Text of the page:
# An ambiguity in the definition of tensors

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One of the definitions of the tensors says that they are multidimensional arrays of numbers which transform in a certain form under coordinate transformations.No restriction is considered on the coordinate systems involved.So I thought they should transform as such not only under rotations but also under transformation from cartesian to plane polar coordinates,so I tried it on the contravariant tensor below:
$\left(\begin{array}{cc}-xy&-y^{2}\\x^{2}&xy\end{array}\right)$
But I got zero for all four elements.I got confused then I thought maybe curvilinear coordinates are somehow different from cartesian.Is it correct?If not,what's the reason?
thanks

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quasar987
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Maybe you can show us your computations.

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$r= \sqrt {x^2+y^2}$
$\theta=tan^{-1}{\frac{y}{x}}$

$\frac {\partial r} {\partial x} = \frac {x}{\sqrt {x^2+y^2}}$
$\frac {\partial r} {\partial y} = \frac {y}{\sqrt {x^2+y^2}}$
$\frac{\partial \theta}{\partial x}=\frac {-y}{x^2+y^2}$
$\frac{\partial \theta}{\partial y}=\frac {x}{x^2+y^2}$

And then I used the transformation rule below and the partial derivatives above:

$A^{' kl} = \frac {\partial x^{' k}} {\partial x^{i}} \frac {\partial x^{' l}} {\partial x^{j}} A^{ij}$

I calculate one of them here:

$A^{' 11}=( \frac {x}{\sqrt {x^2+y^2}} )^2 \times (-xy) + \frac {x}{\sqrt {x^2+y^2}} \times \frac {y}{\sqrt {x^2+y^2}} \times (-y^2) + \frac {x}{\sqrt {x^2+y^2}} \times \frac {y}{\sqrt {x^2+y^2}} \times x^2 + ( \frac {y}{\sqrt {x^2+y^2}} )^2 \times xy =0$

I did the calculations several times,I'm sure there was nothing wrong with them.

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There are different types of tensors. If you're only worried about how your objects transform between cartesian coordinate systems, then you'll define what you mean by a tensor in terms of orthogonal transformations (and you'll get Cartesian tensors). On the other hand, if you're interested in considering how objects transform under general coordinate transformations, you'll define a tensors (or general tensor) by the transformations of the components as you did above.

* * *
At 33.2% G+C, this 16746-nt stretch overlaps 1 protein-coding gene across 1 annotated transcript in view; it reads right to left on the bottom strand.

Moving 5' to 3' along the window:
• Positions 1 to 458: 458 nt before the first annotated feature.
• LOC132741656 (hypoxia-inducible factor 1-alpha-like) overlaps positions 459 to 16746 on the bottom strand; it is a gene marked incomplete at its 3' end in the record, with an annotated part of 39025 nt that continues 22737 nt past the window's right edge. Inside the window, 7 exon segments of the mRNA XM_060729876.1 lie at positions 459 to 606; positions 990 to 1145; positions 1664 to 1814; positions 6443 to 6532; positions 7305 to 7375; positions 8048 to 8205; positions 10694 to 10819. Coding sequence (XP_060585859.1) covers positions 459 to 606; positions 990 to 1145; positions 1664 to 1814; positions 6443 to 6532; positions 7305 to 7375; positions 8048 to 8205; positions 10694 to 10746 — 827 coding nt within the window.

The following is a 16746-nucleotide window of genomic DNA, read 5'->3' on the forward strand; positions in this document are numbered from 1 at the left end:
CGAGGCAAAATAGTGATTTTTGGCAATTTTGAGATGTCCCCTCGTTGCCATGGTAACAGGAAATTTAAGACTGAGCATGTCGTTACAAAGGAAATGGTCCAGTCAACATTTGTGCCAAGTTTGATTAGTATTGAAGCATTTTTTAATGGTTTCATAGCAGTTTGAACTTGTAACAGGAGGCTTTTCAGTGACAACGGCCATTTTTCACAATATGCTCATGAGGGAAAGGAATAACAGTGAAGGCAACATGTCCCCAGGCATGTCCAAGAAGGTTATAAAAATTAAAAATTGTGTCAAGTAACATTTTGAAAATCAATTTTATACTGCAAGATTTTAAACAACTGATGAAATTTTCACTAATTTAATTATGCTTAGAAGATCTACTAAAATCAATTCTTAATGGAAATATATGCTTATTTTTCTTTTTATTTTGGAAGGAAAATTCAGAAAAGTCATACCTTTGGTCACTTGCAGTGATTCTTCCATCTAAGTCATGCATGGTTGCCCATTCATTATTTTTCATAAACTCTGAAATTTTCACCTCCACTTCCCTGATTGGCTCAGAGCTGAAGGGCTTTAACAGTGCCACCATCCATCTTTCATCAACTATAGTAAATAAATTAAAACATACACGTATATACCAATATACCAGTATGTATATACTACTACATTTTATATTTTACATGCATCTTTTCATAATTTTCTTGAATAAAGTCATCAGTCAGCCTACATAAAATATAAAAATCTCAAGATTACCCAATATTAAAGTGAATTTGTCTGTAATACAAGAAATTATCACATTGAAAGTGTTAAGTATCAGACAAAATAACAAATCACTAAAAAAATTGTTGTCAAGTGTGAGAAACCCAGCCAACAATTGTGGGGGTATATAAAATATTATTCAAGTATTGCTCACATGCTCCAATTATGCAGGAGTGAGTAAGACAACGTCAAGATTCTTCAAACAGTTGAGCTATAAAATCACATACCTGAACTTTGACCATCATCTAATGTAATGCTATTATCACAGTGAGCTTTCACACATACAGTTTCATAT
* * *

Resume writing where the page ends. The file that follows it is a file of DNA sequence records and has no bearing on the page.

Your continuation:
Now, not all collections of components will be tensors. Maybe the matrix you defined above doesn't represent the components of a general tensor?

Gold Member
Thanks
Now the question is,how can I understand that?

Thanks
Now the question is,how can I understand that?
How do you mean understand?

Tensors are defined as things that transform like $T_{a,b}=\frac{ \partial x^n}{\partial x^a}\frac{ \partial x^m}{\partial x^b}T'_{n,m}$ or the other way if it's mixed or contravariant. If it doesn't transform like this then it isn't a tensor.
There's nothing to really 'understand' about it, it's just a definition, things that don't transform like tensors aren't tensors!

Gold Member
Ok.That's right.
But the matrix I've given in my first posts,transforms as a contravariant tensor under rotations but gives zero under transformation from cartesian to polar coordinates.
That's what I wanna know the reason.

I went through your calculation as well, your transformation rule seems correct...

Maybe the problem is that your coordinate matrix has determinant 0, but I don't see why it's wrong.

Gold Member
What you mean by coordinate matrix?
I just know one matrix relating this and that's the Jacobian which does not have zero determinant here.
I think if we analyze another tensor which works well here,we can find the wrong thing.

What you mean by coordinate matrix?
I just know one matrix relating this and that's the Jacobian which does not have zero determinant here.
I think if we analyze another tensor which works well here,we can find the wrong thing.
Well, $\left(\begin{array}{cc}-xy&-y^{2}\\x^{2}&xy\end{array}\right)$ has determinant zero. It probably doens't play any role here, but I´m not an expert.

If we took $\left(\begin{array}{cc}x&y\\y&x\end{array}\right)$, it would be

$A^{' 11}=( \frac {x}{\sqrt {x^2+y^2}} )^2 \times x + \frac {x}{\sqrt {x^2+y^2}} \times \frac {y}{\sqrt {x^2+y^2}} \times y + \frac {x}{\sqrt {x^2+y^2}} \times \frac {y}{\sqrt {x^2+y^2}} \times y + ( \frac {y}{\sqrt {x^2+y^2}} )^2 \times x$

which obviously is not zero. So it seems to be as unfortunate choice of tensor and coordinate system. But still, it is wierd. If we tried coordinate transformation to polar coordinates and back to cartesian, result would be zero. Which is wrong.

HallsofIvy